Fitness Day 

In previous years The Whole U has used UW Fitness Day to aid and promote NMDP’s blood cancer awareness campaign. UW’s Fitness Day included a fundraising and donor registration goal for NMDP (previously Be The Match).

Following UW Fitness Day 2023, a donor registration and awareness event, Get in the Game, took place on Red Square in support of Be The Match, intended to increase awareness of its lifesaving marrow and stem-cell research and donor registry among students.


Get in the Game – Block Party on Red Square!

On May 1, The Whole U, Be The Match, UW Football, and UW Men’s Basketball all packed up and headed to Red Square with a mission: spread the word about UW’s new partnership with Be The Match and talk to students, faculty, and staff about joining the registry. Students flooded the block party; eager to snap a photo with Dubs, meet coach Petersen and team players, and sign up to be a donor.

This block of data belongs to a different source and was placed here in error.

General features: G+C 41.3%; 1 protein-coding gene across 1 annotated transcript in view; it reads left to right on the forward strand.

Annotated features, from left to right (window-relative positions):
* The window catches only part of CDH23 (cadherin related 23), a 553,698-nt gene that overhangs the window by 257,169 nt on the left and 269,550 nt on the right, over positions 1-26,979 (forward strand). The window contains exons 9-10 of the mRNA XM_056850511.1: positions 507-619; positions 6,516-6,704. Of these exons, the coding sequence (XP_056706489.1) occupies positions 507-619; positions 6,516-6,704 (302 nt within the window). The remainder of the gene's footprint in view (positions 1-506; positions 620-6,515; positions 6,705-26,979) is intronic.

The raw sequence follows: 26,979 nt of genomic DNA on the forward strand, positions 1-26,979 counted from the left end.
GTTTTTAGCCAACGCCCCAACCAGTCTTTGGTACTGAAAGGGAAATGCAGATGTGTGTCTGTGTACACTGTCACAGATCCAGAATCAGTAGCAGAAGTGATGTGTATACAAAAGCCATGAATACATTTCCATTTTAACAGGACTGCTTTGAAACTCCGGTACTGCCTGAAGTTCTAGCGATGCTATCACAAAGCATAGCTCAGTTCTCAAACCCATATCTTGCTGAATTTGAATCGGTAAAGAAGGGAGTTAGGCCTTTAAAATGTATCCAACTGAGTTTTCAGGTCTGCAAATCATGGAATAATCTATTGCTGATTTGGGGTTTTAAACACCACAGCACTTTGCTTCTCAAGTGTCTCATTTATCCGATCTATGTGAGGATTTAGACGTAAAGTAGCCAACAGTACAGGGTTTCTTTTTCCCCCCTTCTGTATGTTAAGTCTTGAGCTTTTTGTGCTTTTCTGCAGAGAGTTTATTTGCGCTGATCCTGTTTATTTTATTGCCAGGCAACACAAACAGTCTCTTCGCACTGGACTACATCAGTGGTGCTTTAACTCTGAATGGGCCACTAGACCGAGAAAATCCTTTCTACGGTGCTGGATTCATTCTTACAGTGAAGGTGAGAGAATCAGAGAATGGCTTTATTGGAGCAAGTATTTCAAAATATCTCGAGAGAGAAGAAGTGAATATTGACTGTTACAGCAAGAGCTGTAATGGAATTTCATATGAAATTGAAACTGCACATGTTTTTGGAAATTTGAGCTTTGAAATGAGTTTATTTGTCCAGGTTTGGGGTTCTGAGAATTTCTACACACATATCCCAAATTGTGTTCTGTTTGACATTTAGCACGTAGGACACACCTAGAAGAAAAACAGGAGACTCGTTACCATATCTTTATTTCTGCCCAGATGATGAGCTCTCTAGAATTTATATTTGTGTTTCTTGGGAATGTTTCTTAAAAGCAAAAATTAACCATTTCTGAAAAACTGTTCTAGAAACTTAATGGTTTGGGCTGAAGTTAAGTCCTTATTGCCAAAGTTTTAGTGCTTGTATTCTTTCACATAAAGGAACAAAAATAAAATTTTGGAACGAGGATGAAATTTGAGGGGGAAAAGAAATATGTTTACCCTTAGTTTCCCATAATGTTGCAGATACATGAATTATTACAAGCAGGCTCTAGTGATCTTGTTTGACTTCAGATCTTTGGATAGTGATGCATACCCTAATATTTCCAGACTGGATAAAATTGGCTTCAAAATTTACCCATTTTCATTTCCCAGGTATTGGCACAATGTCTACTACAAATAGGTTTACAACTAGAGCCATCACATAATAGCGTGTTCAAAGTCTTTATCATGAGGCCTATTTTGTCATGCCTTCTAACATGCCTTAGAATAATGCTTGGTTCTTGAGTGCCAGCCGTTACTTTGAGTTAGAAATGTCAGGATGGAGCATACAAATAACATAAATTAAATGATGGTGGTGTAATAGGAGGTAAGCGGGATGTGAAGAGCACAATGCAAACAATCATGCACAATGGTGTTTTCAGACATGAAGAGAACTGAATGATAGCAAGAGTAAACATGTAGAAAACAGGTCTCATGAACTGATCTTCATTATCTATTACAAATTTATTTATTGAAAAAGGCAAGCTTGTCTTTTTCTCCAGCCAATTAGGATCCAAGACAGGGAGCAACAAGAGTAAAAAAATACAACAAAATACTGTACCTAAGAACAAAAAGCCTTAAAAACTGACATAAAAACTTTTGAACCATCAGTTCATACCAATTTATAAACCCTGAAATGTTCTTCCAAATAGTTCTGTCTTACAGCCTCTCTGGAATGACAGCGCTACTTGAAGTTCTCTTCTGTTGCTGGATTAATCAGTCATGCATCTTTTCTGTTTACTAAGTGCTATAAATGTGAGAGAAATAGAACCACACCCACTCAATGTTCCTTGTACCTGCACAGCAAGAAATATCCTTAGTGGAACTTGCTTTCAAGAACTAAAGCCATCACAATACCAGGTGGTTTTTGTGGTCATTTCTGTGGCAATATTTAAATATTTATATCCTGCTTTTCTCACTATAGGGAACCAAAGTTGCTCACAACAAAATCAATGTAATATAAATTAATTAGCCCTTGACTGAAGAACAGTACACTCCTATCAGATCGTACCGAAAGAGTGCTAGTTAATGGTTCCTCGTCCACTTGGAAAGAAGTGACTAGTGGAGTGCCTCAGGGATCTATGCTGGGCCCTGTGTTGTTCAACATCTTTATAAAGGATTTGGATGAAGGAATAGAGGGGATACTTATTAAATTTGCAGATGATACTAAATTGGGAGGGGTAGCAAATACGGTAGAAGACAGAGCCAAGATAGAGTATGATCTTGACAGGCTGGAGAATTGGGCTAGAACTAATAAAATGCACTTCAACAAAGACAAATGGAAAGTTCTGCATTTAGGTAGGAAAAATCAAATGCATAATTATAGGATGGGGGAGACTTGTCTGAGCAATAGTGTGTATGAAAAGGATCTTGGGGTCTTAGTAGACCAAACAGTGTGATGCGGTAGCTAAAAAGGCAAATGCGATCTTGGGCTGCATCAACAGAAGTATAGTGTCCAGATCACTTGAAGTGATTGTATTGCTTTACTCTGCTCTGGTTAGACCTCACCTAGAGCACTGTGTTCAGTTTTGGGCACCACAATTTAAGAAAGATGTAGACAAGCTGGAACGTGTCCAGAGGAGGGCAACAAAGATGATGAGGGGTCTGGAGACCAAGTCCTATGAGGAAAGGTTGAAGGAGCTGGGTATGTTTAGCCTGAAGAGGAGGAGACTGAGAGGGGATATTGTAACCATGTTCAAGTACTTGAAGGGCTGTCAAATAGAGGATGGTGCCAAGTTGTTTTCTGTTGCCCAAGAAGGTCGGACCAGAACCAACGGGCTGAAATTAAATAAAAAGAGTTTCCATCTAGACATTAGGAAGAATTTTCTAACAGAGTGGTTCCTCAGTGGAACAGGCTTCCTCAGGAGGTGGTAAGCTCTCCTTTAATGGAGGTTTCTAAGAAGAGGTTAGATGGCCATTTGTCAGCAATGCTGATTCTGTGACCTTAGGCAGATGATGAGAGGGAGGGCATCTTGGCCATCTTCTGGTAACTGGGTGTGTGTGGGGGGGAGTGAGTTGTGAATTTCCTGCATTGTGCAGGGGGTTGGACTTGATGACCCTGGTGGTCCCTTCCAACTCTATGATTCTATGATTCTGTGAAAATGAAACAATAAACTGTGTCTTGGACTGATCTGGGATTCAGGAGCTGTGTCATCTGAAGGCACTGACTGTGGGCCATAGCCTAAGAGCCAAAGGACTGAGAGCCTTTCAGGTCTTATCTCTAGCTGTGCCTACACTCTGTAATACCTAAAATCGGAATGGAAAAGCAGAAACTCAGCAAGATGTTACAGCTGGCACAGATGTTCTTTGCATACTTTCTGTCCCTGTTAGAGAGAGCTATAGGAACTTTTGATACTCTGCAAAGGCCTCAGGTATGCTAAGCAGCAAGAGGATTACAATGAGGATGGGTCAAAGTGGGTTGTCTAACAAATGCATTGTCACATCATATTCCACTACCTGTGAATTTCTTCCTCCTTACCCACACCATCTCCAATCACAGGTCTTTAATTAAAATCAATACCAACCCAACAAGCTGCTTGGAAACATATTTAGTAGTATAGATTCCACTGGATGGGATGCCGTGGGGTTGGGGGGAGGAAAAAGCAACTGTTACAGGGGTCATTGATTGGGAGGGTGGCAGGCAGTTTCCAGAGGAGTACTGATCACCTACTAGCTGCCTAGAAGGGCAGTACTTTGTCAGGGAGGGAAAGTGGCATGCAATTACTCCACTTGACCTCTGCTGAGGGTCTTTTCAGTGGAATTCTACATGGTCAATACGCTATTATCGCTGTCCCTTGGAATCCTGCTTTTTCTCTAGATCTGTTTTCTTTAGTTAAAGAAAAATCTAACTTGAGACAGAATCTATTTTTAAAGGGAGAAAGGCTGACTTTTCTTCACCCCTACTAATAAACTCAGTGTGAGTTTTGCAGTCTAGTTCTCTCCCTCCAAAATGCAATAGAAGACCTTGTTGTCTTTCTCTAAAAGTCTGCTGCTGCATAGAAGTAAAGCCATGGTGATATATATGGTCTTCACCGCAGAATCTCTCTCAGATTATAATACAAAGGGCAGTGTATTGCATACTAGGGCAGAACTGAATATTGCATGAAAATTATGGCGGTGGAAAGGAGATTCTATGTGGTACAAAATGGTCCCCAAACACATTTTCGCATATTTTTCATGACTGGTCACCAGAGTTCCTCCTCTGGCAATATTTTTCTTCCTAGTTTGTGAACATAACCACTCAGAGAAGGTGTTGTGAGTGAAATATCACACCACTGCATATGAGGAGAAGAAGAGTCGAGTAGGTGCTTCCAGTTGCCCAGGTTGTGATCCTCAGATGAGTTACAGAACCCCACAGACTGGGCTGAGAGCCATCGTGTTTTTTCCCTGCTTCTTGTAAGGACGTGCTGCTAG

Although the official Be The Match and UW partnership is the first of its kind, Get in the Game isn’t a new concept. Created by Coach Tally of Villanova, Get in the Game is a nationwide series of events hosted by university football teams. The mission is always the same, spread the word about Be The Match and show students the impact they can make by joining the registry. Today, Get in the Game is supported by Coach Tally’s Foundation, the Andy Tally Bone Marrow Foundation.

From students and faculty playing corn hole together to attendees cooling off with Hubert’s lemonade and throwing on their new tees, the afternoon was exciting, inviting, and definitely one to remember. UW now has had over 200 students, faculty, and staff complete registration for Be The Match and request their swab kits in the mail. This is incredible, thank you to everyone who has become a donor. We’re just getting started! To learn more about the registration process, UW’s partnership, and who can join the registry, click here.

Without further ado, here are some of our favorite moments from the afternoon!

Students snap a photo with Coach Petersen after joining the registry and snagging their official Get in the Game t-shirt!